"Cover Story" piece on a referendum question that Mainers will vote on in Novemb


Chris Busby


Casco Bay Weekly




10-11, 13, 1


"Cover Story" piece on a referendum question that Mainers will vote on in November that would ban clear-cutting in Maine. Voters in the Greater Portland area may assume the initiative's implementation would have little or no effect on them, but they would be wrong. Of the over 17 million acres of forest land in Maine, 11.2 million acres are enrolled in the program, roughly two-thirds of which are large land tracts in northern Maine owned primarily by paper companies. Nearly 11,000 small woodlot owners manage 3 million acres registered under Maine's Tree Growth Tax Law program, which means the land is taxed according to its value as a productive forest, as opposed to its potential value as lots that could be developed. In Cumberland County, there were 1,277 individual lots enrolled in the program as of 1998, accounting for 71,872 acres of forest land. Many of those who own these lots oppose the initiative and predict its passage would spur sprawl because much of this land would be removed from the Tree Growth Tax program and sold for development. But sprawl isn't the only consequence at stake. The Maine Forest Service estimates the state's timber supply would be reduced by one-third in the first 10 years following implementation, and that such a drop in harvest would have a catastrophic effect on the state's forest products industry, and the 32,000 Mainers its employs.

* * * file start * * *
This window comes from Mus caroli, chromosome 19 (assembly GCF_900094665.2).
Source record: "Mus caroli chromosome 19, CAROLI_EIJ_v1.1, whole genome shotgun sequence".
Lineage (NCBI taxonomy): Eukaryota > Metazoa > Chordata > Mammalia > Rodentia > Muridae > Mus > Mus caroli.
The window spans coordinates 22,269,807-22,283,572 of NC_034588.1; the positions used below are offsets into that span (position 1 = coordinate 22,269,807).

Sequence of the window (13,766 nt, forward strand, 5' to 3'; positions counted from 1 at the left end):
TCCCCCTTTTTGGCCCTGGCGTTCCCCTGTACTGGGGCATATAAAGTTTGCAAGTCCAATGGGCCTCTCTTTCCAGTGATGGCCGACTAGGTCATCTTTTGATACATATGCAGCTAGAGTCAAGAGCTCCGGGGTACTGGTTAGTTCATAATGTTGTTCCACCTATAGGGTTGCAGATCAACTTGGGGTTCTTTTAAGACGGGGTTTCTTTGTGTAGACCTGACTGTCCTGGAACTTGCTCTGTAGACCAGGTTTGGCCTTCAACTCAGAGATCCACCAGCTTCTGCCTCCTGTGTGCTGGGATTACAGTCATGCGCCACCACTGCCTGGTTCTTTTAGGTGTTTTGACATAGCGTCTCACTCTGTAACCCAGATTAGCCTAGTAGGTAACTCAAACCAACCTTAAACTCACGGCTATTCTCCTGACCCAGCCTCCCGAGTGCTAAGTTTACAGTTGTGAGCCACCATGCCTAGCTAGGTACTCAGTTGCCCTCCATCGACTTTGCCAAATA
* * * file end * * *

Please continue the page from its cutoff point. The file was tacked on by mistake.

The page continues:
Clear-cutting, Forest management, Referendums (State)